Why didn’t someone in the team say: “We aren’t ready; put a hold on this and let’s do it correctly”? Why not? As professional engineers, pilots, eHealth Professionals, or anyone who holds people’s lives to some degree in their hands, we have to be able to say “No!”, “Stop!”, or even” I quit!” Somebody MUST blow the whistle!

Often, in interviews, when I played the role of recruiter, I would ask people how to deal with a certain high-conflict situation, like a project that was going awry. They would first answer with some basic solution. I then asked them what if that didn’t work? They’d usually give me a more detailed and somewhat more resourceful answer. Then I asked them what if that didn’t work? And I’d keep asking them that question: “And what if that didn’t work?” There were only a few who would say, then I’d resign. Man, that takes real courage – heroism even! And the Obamacare website team apparently had no heroes!

While we were fascinated with technology, while we were advancing our careers, while we were building up our curricula vitae, while we were schmoozing with the uppity ups, eHealth became central to life itself. People became dependent on it! They came to need it to make good decisions and to properly care for people. Businesses, like hospitals and providers offices, now can be damaged by eHealth failures, incompetence, and, perhaps most importantly, our inability to say “We are not ready!”, to say “Stop!” and to stand firm (and sometimes alone) on our well-founded convictions.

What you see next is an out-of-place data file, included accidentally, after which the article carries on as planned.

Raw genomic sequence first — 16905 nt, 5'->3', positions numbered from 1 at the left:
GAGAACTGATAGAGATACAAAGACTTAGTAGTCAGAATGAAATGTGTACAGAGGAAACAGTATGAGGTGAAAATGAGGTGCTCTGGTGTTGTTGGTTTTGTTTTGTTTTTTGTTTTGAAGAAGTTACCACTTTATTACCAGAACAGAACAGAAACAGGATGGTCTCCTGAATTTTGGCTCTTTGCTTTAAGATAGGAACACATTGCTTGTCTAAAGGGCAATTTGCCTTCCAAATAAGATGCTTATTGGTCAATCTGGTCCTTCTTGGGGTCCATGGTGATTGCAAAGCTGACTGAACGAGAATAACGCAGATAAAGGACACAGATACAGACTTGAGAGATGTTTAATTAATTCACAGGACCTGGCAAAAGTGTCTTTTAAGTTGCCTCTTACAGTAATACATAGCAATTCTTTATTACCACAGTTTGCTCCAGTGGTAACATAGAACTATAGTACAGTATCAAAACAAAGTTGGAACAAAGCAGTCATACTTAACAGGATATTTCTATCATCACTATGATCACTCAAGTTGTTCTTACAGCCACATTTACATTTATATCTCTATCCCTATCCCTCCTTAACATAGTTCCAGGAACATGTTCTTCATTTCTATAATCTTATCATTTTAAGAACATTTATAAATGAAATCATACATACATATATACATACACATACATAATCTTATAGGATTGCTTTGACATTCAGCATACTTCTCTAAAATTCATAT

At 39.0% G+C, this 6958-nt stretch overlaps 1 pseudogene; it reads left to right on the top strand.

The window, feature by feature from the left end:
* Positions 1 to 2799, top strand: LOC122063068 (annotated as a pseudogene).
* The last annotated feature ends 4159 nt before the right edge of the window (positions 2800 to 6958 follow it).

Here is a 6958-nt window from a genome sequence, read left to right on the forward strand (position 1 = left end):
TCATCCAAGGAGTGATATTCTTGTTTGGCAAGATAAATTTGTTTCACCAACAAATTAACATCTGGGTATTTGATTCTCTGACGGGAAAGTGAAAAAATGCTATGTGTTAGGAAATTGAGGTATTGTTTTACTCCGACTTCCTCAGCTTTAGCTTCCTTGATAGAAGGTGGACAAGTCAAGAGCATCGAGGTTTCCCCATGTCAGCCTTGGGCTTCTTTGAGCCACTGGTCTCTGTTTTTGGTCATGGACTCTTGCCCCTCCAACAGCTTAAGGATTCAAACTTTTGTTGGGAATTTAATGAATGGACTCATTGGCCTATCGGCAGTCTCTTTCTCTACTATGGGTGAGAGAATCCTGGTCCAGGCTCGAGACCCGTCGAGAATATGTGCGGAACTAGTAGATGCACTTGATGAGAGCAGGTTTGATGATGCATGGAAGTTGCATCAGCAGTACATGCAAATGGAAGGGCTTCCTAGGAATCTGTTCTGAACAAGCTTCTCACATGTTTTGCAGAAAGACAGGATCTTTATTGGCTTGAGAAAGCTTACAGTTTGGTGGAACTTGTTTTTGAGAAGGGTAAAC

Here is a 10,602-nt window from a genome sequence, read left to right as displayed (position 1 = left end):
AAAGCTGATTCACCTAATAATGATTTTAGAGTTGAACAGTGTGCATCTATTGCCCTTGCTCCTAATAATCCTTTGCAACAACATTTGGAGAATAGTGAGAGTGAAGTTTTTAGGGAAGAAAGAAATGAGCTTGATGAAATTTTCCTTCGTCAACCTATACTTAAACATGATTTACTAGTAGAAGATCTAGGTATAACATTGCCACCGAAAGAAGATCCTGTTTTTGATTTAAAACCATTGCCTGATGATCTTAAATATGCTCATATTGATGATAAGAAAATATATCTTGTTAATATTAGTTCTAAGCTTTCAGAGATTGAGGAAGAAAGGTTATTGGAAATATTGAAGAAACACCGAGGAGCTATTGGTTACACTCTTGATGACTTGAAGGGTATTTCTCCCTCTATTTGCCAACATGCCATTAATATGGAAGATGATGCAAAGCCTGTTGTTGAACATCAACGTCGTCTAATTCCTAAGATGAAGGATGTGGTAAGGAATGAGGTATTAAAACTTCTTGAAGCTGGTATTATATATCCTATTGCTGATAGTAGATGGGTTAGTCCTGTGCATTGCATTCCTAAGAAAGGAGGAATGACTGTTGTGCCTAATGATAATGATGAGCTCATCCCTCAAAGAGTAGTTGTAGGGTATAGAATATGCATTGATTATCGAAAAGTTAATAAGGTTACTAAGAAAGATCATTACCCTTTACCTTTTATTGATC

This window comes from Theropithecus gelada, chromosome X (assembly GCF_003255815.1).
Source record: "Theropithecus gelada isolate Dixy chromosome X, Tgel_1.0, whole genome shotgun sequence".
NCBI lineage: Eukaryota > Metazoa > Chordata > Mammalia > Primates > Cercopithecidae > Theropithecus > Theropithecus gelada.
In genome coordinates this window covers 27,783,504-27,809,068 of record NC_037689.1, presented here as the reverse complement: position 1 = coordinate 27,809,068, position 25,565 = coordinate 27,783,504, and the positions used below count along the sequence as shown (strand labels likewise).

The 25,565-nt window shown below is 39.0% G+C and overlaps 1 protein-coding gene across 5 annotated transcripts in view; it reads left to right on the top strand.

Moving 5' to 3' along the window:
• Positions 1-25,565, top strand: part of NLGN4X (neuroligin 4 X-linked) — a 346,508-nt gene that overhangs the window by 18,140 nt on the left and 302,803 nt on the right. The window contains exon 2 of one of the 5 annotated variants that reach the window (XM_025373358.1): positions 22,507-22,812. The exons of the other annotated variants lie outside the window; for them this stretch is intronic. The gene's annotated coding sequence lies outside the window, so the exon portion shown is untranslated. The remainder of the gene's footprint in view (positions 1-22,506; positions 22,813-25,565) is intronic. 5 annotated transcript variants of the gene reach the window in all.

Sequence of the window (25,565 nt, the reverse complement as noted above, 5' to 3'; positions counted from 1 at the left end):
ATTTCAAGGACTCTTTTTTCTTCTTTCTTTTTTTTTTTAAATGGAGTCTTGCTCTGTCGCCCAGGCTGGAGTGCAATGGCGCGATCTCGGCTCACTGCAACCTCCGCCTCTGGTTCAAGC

The Obamacare website is now slowly recovering. It has cost around $1 billion. It has at least begun to be able to carry the load and to address the challenge for which it was created. But, its initial failure has served as a means for politicians who would abolish the entire program [d1]to possibly have their way. For millions of Americans, that is damned serious!

Why the hell can’t we absorb the message that our work is central to the future of health care, is depended on by millions, deserves even better consideration than rockets filled with astronauts or planes with their pilots!

We need to be convinced of eHealth as a life-support system and we need to be heroic in achieving competence, giving ourselves to our work, and making sure that we never put our jobs ahead of our commitment to excellence and our obligations to those for whom we are doing this.

Dominic Covvey is President and Director, National Institutes of Health Informatics, and an Adjunct Professor at the University of Waterloo. He is also an Adjunct Professor at the University of Ontario Institute of Technology.